Beware Cyberslackers, Spammers, and Saboteurs
1. 90% of workers admit to recreational surfing on company time,
accounting for nearly one third of their online activity. Cyberslackers'
favorite sites: general news 29.1%; investment 22.5%; pornography 9.7%;
travel 8.2%; entertainment 6.6%; sports 6.1%; shopping 3.5%; other 14.3%.
2. 13.5 million workers slacked off and logged on in 1999
when the Starr Report was released via the Internet. Those cyberslackers
cost US business $500 million in lost productivity.
3. The average cost to defend a Web-related patent-infringement
claim is $1 million.
4. US corporations, government agencies, financial
institutions, and universities lost more than $100 million to
computer security breaches in 1999.
5 Ways to Keep Employees in Line While They're Online
1. Establish a written Internet Policy that prohibits employees from using company computer assets to visit inappropriate sites, or upload or download objectionable material from the Internet.
2. Clearly communicate the fact that the organization's computer resources are not to be wasted, but are to be used strictly for approved, business purposes.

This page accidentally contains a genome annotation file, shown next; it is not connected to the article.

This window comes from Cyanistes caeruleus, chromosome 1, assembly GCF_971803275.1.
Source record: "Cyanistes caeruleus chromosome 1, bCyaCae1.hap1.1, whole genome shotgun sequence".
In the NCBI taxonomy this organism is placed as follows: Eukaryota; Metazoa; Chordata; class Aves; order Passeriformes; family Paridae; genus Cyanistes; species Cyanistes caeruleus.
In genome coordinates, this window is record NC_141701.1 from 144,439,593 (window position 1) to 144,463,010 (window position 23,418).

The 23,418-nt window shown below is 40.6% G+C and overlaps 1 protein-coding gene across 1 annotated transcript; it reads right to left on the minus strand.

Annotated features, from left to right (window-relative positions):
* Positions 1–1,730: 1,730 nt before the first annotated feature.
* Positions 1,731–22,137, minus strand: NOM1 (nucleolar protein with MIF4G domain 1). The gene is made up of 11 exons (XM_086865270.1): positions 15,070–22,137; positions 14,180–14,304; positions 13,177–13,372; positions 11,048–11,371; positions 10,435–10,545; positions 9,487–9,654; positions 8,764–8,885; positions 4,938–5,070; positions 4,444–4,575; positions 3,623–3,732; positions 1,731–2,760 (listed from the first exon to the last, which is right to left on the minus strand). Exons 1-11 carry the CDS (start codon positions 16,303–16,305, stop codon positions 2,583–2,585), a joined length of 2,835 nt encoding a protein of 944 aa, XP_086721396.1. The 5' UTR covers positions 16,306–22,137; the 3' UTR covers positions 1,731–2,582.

3. Enforce cyberlanguage and content guidelines designed to keep Net copy clean and clear.
4. Don't leave compliance to chance. Back up your Internet Policy with monitoring and filtering software.
5. Don't expect your employees to train themselves. Reinforce your Internet policy with on-going employee education.
Excerpted from The ePolicy Handbook 2001, Nancy Flynn,
executive director, The ePolicy Institute. Permission to reprint granted,
provided the article is reproduced in its entirety and www.epolicyinstitute.com
is cited as the source.
Keep Web Copy Clean
Eager to fill white space, Web site copywriters sometimes will turn to the Internet or printed material for filler. Help your employees understand that it is illegal to use copyrighted materials without the express permission of the copyright holder. That includes copyrighted material downloaded from the Internet. To avoid litigation problems, it is a good idea to have your lawyer review your Web site copy for copyright and trademark clearance.
Sample Online Language Statement
Employees are prohibited from posting or transmitting material that is obscene, hateful, harmful, malicious, threatening, hostile, abusive, vulgar, defamatory, profane, or racially, sexually, or ethnically objectionable.
(Excerpted from The ePolicy Handbook 2001, Nancy Flynn. Permission to reprint granted, provided the material is reproduced in its entirety and www.epolicyinstitute.com is cited as the source.)
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